Inevitably, secession is an individual choice. You must decide to be free. Or, in the absence of your decision, you get exactly what you deserve.

In order to make this bitter medicine go down easier, enjoy Robert Plant’s music video entitled “Ship of Fools.”

Secession is the hope for humanity. Who will be first?

DumpDC. Six Letters That Can Change History.

© Copyright 2010, Russell D. Longcore. Permission to reprint in whole or in part is gladly granted, provided full credit is given.

Bob Parsons’ Sixteen Rules for Success in Business and Life in General

April 11, 2010

Bob Parsons is the founder and CEO of, the huge domain registration and website hosting company. Bob started this company in 1997 in his home and today it is a monster, with annual revenues of about $750 million.

Secessionists would do well to adopt Bob’s Rules of Success shown below.

1. Get and stay out of your comfort zone.

I believe that not much happens of any significance when we’re in our comfort zone. I hear people say, “But I’m concerned about security.” My response to that is simple: “Security is for cadavers.”

2. Never give up.

Almost nothing works the first time it’s attempted. Just because what you’re doing does not seem to be working, doesn’t mean it won’t work. It just means that it might not work the way you’re doing it. If it was easy, everyone would be doing it, and you wouldn’t have an opportunity.

3. When you’re ready to quit, you’re closer than you think.

There’s an old Chinese saying that I just love, and I believe it is so true. It goes like this: “The temptation to quit will be greatest just before you are about to succeed.”

4. With regard to whatever worries you, not only accept the worst thing that could happen, but make it a point to quantify what the worst thing could be.

Very seldom will the worst consequence be anywhere near as bad as a cloud of “undefined consequences.” My father would tell me early on, when I was struggling and losing my shirt trying to get Parsons Technology going, “Well, Robert, if it doesn’t work, they can’t eat you.”

5. Focus on what you want to have happen.

Remember that old saying, “As you think, so shall you be.”

6. Take things a day at a time.

No matter how difficult your situation is, you can get through it if you don’t look too far into the future, and focus on the present moment. You can get through anything one day at a time.

7. Always be moving forward.

Never stop investing. Never stop improving. Never stop doing something new. The moment you stop improving your organization, it starts to die. Make it your goal to be better each and every day, in some small way. Remember the Japanese concept of “Kaizen.” Small daily improvements eventually result in huge advantages.

8. Be quick to decide.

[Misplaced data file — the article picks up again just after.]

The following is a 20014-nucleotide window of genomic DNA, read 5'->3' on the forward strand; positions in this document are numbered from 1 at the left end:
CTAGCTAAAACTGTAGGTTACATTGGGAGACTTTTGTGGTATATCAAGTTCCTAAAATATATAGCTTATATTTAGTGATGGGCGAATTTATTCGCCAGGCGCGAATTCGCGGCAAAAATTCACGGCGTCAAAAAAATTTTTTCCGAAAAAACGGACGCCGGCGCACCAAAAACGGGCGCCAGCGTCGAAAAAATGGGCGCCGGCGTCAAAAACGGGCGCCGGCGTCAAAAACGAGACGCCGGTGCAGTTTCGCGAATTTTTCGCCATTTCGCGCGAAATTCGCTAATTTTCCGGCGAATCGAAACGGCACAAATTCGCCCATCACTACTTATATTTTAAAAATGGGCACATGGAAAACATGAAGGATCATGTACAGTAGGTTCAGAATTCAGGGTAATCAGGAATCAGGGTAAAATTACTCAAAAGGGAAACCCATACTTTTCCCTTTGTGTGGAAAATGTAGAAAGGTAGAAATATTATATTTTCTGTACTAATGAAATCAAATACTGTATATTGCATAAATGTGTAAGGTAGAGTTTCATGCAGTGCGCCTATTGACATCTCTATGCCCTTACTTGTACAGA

Remember what General George S. Patton said: “A good plan violently executed today is far and away better than a perfect plan tomorrow.”

9. Measure everything of significance.

I swear this is true. Anything that is measured and watched, improves.

10. Anything that is not managed will deteriorate.

If you want to uncover problems you don’t know about, take a few moments and look closely at the areas you haven’t examined for a while. I guarantee you problems will be there.

11. Pay attention to your competitors, but pay more attention to what you’re doing.

When you look at your competitors, remember that everything looks perfect at a distance. Even the planet Earth, if you get far enough into space, looks like a peaceful place.

12. Never let anybody push you around.

In our society, with our laws and even playing field, you have just as much right to what you’re doing as anyone else, provided that what you’re doing is legal.

13. Never expect life to be fair.

Life isn’t fair. You make your own breaks. You’ll be doing good if the only meaning fair has to you, is something that you pay when you get on a bus (i.e., fare).

14. Solve your own problems.

You’ll find that by coming up with your own solutions, you’ll develop a competitive edge. Masura Ibuka, the co-founder of SONY, said it best: “You never succeed in technology, business, or anything by following the others.” There’s also an old Asian saying that I remind myself of frequently. It goes like this: “A wise man keeps his own counsel.”

15. Don’t take yourself too seriously.

Lighten up. Often, at least half of what we accomplish is due to luck. None of us are in control as much as we like to think we are.

16. There’s always a reason to smile.

Find it. After all, you’re really lucky just to be alive. Life is short. More and more, I agree with my little brother. He always reminds me: “We’re not here for a long time, we’re here for a good time!”

Perspective and Wisdom…like Secession…are the hopes for humanity. Who will be first?

DumpDC. Six Letters That Can Change History.

© Copyright 2010, Russell D. Longcore. Permission to reprint in whole or in part is gladly granted, provided full credit is given.